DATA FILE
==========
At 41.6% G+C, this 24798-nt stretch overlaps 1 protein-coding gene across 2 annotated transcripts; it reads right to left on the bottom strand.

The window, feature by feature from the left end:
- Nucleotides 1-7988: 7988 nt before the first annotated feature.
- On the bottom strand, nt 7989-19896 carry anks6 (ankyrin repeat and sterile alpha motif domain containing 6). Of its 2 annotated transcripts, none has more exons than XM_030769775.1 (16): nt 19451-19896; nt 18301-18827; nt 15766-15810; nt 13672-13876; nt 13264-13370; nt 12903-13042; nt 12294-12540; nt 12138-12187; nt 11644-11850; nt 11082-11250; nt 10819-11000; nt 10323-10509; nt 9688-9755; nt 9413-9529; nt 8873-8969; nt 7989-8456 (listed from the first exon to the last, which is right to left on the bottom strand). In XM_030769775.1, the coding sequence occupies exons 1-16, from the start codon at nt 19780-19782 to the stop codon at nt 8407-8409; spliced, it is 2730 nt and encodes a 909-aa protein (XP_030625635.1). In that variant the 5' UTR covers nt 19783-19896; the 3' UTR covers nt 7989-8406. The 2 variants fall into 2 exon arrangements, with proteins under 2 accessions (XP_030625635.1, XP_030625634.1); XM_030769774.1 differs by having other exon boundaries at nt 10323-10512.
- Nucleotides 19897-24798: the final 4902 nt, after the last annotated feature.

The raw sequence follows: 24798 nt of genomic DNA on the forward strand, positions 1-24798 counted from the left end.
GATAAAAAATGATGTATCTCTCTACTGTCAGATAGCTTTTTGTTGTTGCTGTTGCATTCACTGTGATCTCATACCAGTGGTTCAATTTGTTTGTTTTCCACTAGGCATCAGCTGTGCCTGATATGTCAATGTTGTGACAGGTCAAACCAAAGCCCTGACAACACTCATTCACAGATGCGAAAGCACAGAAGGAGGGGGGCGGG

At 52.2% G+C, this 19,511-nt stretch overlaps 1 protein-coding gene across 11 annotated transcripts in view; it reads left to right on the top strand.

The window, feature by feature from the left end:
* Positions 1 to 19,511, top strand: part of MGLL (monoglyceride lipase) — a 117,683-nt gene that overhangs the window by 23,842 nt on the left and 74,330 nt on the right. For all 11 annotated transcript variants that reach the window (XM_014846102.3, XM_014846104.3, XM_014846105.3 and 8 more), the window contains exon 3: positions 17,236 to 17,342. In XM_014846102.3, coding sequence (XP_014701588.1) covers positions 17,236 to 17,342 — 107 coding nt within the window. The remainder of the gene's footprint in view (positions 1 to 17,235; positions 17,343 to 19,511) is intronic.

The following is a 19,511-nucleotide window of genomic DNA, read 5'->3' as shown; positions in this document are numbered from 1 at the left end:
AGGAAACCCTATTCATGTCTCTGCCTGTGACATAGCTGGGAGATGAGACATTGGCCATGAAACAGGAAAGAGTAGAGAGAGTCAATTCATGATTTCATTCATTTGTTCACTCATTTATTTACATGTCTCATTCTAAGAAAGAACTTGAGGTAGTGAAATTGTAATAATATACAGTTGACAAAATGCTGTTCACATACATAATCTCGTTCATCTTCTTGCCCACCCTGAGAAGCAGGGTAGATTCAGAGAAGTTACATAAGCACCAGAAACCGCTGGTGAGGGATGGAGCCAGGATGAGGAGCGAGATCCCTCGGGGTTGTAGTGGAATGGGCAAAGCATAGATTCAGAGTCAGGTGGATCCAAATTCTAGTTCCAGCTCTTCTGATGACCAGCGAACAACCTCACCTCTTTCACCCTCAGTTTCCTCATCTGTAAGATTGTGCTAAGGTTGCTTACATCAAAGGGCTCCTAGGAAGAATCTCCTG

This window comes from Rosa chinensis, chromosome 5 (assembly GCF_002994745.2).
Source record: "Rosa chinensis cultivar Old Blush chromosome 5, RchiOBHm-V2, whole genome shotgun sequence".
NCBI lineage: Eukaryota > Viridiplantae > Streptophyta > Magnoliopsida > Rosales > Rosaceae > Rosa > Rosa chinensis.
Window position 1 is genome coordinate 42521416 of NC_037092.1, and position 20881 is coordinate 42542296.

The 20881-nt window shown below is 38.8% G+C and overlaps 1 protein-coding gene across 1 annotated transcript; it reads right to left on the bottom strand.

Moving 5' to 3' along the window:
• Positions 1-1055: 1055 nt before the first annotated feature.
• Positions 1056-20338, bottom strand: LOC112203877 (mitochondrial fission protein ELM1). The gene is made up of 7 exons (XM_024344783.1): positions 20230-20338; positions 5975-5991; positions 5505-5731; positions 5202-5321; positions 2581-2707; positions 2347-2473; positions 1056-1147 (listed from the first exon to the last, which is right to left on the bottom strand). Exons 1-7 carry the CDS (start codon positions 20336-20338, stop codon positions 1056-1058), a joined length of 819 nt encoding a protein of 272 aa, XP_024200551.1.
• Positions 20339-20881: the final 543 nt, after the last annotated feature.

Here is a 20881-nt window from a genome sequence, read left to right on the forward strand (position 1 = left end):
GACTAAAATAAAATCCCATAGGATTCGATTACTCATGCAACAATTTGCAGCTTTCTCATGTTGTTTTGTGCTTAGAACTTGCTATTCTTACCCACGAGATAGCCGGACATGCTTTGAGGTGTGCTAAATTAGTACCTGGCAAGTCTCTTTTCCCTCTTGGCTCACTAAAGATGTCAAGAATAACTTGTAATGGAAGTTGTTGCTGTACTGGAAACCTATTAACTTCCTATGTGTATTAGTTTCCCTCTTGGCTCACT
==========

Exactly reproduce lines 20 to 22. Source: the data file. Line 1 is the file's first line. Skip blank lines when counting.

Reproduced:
• Positions 1056-20338, bottom strand: LOC112203877 (mitochondrial fission protein ELM1). The gene is made up of 7 exons (XM_024344783.1): positions 20230-20338; positions 5975-5991; positions 5505-5731; positions 5202-5321; positions 2581-2707; positions 2347-2473; positions 1056-1147 (listed from the first exon to the last, which is right to left on the bottom strand). Exons 1-7 carry the CDS (start codon positions 20336-20338, stop codon positions 1056-1058), a joined length of 819 nt encoding a protein of 272 aa, XP_024200551.1.
• Positions 20339-20881: the final 543 nt, after the last annotated feature.

Here is a 20881-nt window from a genome sequence, read left to right on the forward strand (position 1 = left end):